I am currently growing my garden inside, I have planted green beans, beets, mustard greens, bell peppers, 3 types of tomatoes, zucchini, tigger melons, watermelons, squash, 13 types of herbs, a apple tree, lemon tree and a orange tree, as well as raspberries and 10 different strawberries. I am so excited each morning to go in and see the growth of all the different fruits and veggies. The trees are dwarfs so they will be beautiful and fragrant by the patio door. My grand kids all have their own pots and are also growing their own veggies. Nothing like an indoor garden year round.

    • juli on July 9th, 2015 at 3:19 am #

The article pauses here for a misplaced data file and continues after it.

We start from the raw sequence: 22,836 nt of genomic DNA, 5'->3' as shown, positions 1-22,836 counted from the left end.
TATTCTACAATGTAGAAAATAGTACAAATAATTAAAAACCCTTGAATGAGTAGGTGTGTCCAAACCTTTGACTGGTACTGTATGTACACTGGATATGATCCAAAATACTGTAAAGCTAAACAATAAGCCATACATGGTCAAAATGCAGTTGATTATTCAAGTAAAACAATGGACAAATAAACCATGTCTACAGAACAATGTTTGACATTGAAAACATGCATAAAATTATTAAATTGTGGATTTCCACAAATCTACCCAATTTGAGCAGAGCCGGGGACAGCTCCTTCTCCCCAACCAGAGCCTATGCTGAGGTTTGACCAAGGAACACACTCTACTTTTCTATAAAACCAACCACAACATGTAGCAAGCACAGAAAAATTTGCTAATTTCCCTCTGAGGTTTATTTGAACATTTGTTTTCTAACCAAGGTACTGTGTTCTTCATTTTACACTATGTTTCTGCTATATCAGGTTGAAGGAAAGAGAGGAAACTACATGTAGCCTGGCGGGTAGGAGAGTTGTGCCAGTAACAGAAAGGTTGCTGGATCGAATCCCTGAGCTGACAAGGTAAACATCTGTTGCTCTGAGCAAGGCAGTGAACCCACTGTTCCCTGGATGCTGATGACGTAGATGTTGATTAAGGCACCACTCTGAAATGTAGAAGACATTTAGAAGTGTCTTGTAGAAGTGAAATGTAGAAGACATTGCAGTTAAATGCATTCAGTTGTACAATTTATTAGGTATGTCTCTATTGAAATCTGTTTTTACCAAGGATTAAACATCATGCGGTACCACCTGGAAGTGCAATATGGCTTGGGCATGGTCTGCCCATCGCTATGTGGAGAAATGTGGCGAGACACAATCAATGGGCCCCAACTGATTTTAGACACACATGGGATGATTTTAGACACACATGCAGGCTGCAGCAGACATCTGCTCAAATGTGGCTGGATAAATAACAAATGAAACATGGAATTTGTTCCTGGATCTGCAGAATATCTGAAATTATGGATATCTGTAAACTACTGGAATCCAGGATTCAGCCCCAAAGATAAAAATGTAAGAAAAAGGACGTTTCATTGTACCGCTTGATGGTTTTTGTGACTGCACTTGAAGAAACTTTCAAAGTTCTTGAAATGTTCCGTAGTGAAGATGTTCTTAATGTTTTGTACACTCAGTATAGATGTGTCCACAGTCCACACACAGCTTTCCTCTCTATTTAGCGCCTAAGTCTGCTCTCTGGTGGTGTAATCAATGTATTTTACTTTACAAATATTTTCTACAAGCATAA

Lori, that’s awesome! I am looking to do the same thing since I have the space in my home and our winters here in PA are long. Do you mind sharing what method you use? hydroponics, soil?

  7. Brii on April 26th, 2015 at 12:08 pm #

    For the record: a tomato is not a vegetable, it is a berry that is classified as a member of the fruit family of edible plants.

  8. Armando Sanchez on June 22nd, 2015 at 3:28 am #

    Great information, I will start planting this week with your advise thanks.

    Question, growing in volcano ash, is this tougher and if so how will veggies taste?

  9. Hollee on March 1st, 2016 at 8:48 pm #

    I started growing tomatoes peppers and zinnias about a week ago and with my flourecent grow light 5 zinnias already have broke through the soil! It’s so exciting to see their growth!

  10. Lois Sandbourne on March 7th, 2016 at 9:07 pm #